According to Shoshana Felman, “every woman’s life contains, explicitly or in implicit ways, the story of a trauma.”(16) Felman also argues that “because trauma cannot be simply remembered, it cannot simply be ‘confessed.’”(16) It is remarkable that Felman points out the relationship between trauma and silence which often occurs in women’s narration. This brings our attention to similarities between narration by Esther Summerson in Bleak House (1852-1853) and that of Lucy Snowe in Villette (1853) in that they both conceal important information by reticence. Let us study how these two narrators’ trauma is related to their way of narrating their stories.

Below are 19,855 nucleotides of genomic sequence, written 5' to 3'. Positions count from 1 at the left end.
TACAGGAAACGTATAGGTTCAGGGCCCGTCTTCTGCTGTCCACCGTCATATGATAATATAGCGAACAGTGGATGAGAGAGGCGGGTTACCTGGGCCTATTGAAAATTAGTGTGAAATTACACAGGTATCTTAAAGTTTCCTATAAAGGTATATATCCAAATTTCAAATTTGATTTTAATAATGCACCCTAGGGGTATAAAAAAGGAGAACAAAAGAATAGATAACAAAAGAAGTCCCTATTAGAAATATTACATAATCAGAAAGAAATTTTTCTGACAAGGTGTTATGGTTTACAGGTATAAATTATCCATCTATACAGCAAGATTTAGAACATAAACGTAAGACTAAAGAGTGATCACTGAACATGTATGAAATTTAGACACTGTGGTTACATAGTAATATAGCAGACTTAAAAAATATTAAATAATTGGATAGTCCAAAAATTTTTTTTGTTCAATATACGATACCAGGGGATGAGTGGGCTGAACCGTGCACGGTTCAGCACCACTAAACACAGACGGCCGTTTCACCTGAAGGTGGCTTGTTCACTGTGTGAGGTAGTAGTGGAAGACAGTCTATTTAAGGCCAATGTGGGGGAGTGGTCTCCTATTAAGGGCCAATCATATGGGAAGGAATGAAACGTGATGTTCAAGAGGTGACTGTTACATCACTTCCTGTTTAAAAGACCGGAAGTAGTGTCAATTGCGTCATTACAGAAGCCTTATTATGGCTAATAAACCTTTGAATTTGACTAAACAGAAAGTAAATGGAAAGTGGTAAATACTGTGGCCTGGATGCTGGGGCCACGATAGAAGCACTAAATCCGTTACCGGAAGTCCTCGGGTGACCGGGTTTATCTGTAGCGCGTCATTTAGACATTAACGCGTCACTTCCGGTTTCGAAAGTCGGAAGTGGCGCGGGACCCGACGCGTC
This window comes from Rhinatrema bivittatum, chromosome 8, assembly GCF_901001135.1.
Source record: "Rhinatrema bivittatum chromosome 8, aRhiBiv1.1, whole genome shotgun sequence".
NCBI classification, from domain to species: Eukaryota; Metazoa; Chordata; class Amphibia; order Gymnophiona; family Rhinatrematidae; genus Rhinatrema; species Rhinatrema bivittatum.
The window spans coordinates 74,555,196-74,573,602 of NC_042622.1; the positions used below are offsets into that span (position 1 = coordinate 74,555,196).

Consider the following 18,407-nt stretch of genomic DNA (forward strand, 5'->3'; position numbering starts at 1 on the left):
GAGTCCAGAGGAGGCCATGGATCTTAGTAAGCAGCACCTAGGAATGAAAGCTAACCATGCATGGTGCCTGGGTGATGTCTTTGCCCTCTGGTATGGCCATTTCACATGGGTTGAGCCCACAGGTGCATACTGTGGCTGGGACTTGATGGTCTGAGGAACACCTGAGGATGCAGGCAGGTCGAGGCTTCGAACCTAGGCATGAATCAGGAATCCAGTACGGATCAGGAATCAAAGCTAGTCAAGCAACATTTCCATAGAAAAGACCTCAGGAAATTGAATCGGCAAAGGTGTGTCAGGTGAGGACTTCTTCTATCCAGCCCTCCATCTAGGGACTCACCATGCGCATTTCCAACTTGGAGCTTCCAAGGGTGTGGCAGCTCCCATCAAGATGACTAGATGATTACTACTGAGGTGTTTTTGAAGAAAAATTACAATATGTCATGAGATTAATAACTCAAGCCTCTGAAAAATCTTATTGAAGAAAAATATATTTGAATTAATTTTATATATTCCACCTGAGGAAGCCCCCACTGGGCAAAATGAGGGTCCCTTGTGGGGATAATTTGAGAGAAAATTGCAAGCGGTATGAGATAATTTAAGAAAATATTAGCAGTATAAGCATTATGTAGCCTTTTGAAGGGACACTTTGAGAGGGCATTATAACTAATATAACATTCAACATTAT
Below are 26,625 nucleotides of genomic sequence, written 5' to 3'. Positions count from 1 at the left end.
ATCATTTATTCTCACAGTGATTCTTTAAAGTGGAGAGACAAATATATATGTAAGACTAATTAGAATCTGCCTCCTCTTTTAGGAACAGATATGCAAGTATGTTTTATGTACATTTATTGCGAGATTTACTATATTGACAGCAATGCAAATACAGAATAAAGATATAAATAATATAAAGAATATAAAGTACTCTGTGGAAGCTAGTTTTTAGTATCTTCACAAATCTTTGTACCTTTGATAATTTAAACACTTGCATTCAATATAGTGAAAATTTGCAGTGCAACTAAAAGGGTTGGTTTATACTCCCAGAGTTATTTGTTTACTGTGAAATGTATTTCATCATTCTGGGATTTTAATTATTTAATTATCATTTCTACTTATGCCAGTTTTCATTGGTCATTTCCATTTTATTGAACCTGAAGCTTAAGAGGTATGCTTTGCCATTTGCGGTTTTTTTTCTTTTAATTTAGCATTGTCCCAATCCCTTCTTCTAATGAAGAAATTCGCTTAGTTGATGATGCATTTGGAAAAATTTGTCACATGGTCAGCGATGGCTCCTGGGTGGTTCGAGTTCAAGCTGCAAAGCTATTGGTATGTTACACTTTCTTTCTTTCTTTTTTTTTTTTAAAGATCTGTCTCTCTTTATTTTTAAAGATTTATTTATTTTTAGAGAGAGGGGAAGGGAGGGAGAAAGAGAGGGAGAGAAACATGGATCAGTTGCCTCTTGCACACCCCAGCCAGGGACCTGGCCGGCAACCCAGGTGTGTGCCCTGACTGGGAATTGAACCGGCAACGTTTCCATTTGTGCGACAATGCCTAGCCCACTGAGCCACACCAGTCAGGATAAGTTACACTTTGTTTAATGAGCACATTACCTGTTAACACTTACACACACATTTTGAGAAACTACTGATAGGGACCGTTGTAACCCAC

Ⅰ Trauma Esther and Lucy Suffer
Let us turn to their experiences which caused the traumas which they now suffer. First, we study Esther’s case. Esther was brought up by Miss Barbary, her ruthless adoptive mother. It is Miss Barbary’s cruel remarks which left psychological scars on Esther’s mind: “Your mother, Esther, is your disgrace, and you were hers.” (65) “For yourself, unfortunate girl, orphaned and degraded from the first of these evil anniversaries, pray daily that the sins of others be not visited upon your head, according to what is written.”(65) Miss Barbary blames Esther on her birthday as if she were guilty for having been born, as Esther is an illegitimate child. Being deeply hurt, Esther comes to suppress her natural feelings.